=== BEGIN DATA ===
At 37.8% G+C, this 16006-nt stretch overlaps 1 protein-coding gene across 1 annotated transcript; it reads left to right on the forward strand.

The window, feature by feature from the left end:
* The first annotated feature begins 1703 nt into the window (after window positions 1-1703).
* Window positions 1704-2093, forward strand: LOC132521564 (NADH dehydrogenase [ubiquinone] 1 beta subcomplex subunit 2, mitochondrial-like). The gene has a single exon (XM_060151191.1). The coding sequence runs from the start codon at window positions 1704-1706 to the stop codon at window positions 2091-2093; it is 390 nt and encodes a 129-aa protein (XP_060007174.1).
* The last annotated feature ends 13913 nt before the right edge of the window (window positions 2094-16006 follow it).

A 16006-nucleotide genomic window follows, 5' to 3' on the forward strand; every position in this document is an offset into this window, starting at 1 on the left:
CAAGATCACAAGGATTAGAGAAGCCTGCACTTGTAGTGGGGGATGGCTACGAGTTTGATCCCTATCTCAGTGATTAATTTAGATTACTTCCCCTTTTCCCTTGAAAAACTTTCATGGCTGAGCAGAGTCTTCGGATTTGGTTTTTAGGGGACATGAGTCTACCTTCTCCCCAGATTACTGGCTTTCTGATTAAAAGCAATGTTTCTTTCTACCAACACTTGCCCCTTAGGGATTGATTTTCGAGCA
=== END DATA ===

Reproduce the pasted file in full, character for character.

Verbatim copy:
At 37.8% G+C, this 16006-nt stretch overlaps 1 protein-coding gene across 1 annotated transcript; it reads left to right on the forward strand.

The window, feature by feature from the left end:
* The first annotated feature begins 1703 nt into the window (after window positions 1-1703).
* Window positions 1704-2093, forward strand: LOC132521564 (NADH dehydrogenase [ubiquinone] 1 beta subcomplex subunit 2, mitochondrial-like). The gene has a single exon (XM_060151191.1). The coding sequence runs from the start codon at window positions 1704-1706 to the stop codon at window positions 2091-2093; it is 390 nt and encodes a 129-aa protein (XP_060007174.1).
* The last annotated feature ends 13913 nt before the right edge of the window (window positions 2094-16006 follow it).

A 16006-nucleotide genomic window follows, 5' to 3' on the forward strand; every position in this document is an offset into this window, starting at 1 on the left:
CAAGATCACAAGGATTAGAGAAGCCTGCACTTGTAGTGGGGGATGGCTACGAGTTTGATCCCTATCTCAGTGATTAATTTAGATTACTTCCCCTTTTCCCTTGAAAAACTTTCATGGCTGAGCAGAGTCTTCGGATTTGGTTTTTAGGGGACATGAGTCTACCTTCTCCCCAGATTACTGGCTTTCTGATTAAAAGCAATGTTTCTTTCTACCAACACTTGCCCCTTAGGGATTGATTTTCGAGCA